Citing references is an essential part of doing any academic or research papers. This system has two components: the in-text citation and the reference list. In this article, we will focus on in-text citations. In-text citations are meant to guide the readers in locating a specific source, so each one has a counterpart in the reference list except for two kinds of materials which are only cited in-text: classical works and personal communications.
APA in-text citation has a relatively simple format following the author-date system. This format applies to most kinds of references with very few exceptions. Below are the guides and examples that will help you in writing in-text citations. Generally, APA in-text citation is written with the last name of the author and year of publication separated by a comma inside the parentheses. If the name of the author is part of the narrative, only the year is enclosed in parentheses.
Table of Content
- 1 Work by One Author
- 2 Work by Multiple Authors
- 3 Works with No Author
- 4 Group as Author
- 5 Authors with the Same Last Name
- 6 More than One Work in the Same Parentheses
- 7 Secondary Sources
- 8 Classical Works
- 9 Personal Communications
- 10 Specific Part of a Source
- 11 Quotes
Work by One Author
Basic Format: (Last name, Year)
Example: (Santos, 2003)
Note: Write only the last name without the initials for all in-text citations.
Work by Multiple Authors
Two to Seven Authors
Basic Format: (Last name A & Last name B, Year)
Example: (Moore & Martin, 1994)
Note: Use ampersand (&) instead of “and.” You can include up to five names, but in the subsequent citations just use the first author’s last name followed by et al.
More than Seven Authors
Basic Format: (Last name A et al., Year)
Example: (Wright et al., 2010)
Note: Only include the first author’s last name followed by et al.
Works with No Author
Basic Format: (Title of the entry, Year)
Examples: (“College Years,” 2006)
Note: Enclose the title of the entry in double quotation marks. Write the full title if short, otherwise include only a few words from the title. If the source identified the author as Anonymous, cite Anonymous in the in-text citation.
Group as Author
Basic Format: (Name of the group, Year)
Example: (National Institute of Health, 1990)
Note: The name of the group may be abbreviated in the subsequent citations.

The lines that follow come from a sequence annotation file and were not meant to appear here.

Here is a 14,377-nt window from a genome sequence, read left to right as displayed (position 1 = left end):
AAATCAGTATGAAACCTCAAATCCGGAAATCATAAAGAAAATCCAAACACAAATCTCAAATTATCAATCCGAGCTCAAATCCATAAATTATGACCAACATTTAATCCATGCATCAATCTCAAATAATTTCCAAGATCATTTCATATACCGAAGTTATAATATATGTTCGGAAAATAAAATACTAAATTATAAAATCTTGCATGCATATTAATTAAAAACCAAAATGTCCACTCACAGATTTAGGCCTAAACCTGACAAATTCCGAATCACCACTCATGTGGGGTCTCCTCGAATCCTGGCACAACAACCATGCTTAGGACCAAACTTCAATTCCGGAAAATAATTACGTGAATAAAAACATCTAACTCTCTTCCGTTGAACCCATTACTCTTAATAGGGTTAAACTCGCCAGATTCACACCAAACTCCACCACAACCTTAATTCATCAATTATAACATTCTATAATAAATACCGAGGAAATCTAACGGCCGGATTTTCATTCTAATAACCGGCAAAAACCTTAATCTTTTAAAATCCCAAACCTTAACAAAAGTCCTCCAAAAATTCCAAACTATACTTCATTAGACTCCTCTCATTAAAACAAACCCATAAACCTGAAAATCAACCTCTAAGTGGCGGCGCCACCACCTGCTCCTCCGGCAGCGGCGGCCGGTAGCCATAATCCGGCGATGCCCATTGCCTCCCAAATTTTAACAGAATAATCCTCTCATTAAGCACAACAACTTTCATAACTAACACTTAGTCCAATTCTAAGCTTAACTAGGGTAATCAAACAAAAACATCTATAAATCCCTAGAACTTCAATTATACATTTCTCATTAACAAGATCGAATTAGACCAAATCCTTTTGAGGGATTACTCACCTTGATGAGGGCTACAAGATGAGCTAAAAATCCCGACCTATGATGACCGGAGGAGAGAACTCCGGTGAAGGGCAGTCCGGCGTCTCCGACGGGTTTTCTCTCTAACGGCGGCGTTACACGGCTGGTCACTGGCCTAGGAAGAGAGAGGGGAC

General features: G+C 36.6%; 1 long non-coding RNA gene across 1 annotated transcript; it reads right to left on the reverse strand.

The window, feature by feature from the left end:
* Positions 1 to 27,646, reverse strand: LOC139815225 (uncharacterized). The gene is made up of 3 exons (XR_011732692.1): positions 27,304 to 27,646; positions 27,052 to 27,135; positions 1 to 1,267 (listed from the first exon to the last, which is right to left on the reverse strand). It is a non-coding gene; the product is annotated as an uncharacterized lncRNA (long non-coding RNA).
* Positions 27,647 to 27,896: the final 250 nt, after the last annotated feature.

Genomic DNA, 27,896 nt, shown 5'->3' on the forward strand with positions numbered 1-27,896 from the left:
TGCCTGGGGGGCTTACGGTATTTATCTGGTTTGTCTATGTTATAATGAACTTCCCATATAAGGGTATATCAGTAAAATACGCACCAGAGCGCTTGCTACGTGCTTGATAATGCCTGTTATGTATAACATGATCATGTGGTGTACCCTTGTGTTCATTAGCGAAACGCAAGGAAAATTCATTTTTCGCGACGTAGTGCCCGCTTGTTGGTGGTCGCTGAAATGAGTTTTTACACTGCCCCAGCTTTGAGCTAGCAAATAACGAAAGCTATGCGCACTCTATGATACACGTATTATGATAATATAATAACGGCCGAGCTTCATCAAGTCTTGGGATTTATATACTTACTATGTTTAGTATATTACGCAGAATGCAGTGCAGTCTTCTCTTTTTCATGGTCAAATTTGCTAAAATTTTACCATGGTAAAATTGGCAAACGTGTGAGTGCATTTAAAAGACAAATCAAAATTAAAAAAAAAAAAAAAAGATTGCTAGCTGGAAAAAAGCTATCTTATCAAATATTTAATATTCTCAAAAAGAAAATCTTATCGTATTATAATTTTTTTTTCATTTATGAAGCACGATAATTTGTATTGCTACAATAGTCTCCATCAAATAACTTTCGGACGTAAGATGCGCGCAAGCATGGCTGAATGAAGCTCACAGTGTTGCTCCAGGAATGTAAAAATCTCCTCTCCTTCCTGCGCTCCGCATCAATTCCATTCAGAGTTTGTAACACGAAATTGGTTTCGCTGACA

Authors with the Same Last Name
Basic Format: (Last name, Initials, Year)
Example: (Scott, M. A., 1997)
Note: To identify the specific reference, include the initials of the first author.
More than One Work in the Same Parentheses
Basic Format: (Last name, Year; Last name, Year)
(Last name, Year (Book A), Year (Book B))
(Hopkins, 2004; Rios, 2012)
(Meyer, 1986, 1992)
(Meyer, 1986a, 1986b)
Note: Arrange works within the same parentheses alphabetically. For works of the same author, arrange by year, but if the references are also published in the same year add small letters (a, b, c, and so forth) as suffixes after the year.
Basic Format: (as cited in Last name, Year)
Example: Allport’s diary (as cited in Nicholson, 2003)
Basic Format: (Last name, trans. Year)
(Last name, Original year of publication/Latest year of publication)
Example: (Caldwell, trans. 1954)
Note: If the date of publication is not available, use the year of translation preceded by trans.
Basic Format: (Last name, personal communication, Date)
Example: (George, personal communication, June 8, 1985)
Note: The in-text citation for personal communications such as private letters, memos, electronic communications, personal interviews, and telephone conversations include the name of the author, personal communication and date.
Specific Part of a Source
Basic Format: (Last name, Year, Page or Paragraph number)
Short Quotations (less than 40 words)
Interpreting these results, Robbins et al. (2003) suggested that the “therapists in dropout cases may have inadvertently validated parental negativity about the adolescent without adequately responding to the adolescent’s needs or concerns” (p. 541), contributing to an overall climate of negativity.
Confusing this issue is the overlapping nature of roles in palliative care, whereby “medical needs are met by those in the medical disciplines; nonmedical needs may be addressed by anyone on the team” (Csikai & Chaitin, 2006, p. 112).
Long Quotations (40 or more words)
Others have contradicted this view:
Co-presence does not ensure intimate interaction among all group members. Consider large-scale social gatherings in which hundreds or thousands of people gather in a location to perform a ritual or celebrate an event.
In these in stances, participants are able to see the visible manifestation of the group, the physical gathering, yet their ability to make direct, intimate connections with those around them is limited by the sheer magnitude of the assembly. (Purcell, 1997, pp. 111-112)
- When citing direct quotations, include the name of the author, year, and page number or paragraph number inside the parentheses.
- Place the in-text citation after the quotation marks for short quotations.
- For long quotations, the in-text citation comes after the end of the paragraph.
- The page number is preceded by p. for only one page and pp. for two or more pages.
If the name of the author is listed within the narrative, write only the year and page number inside each parentheses. The year appears after the name of the author while the page number is written after the direct quotation.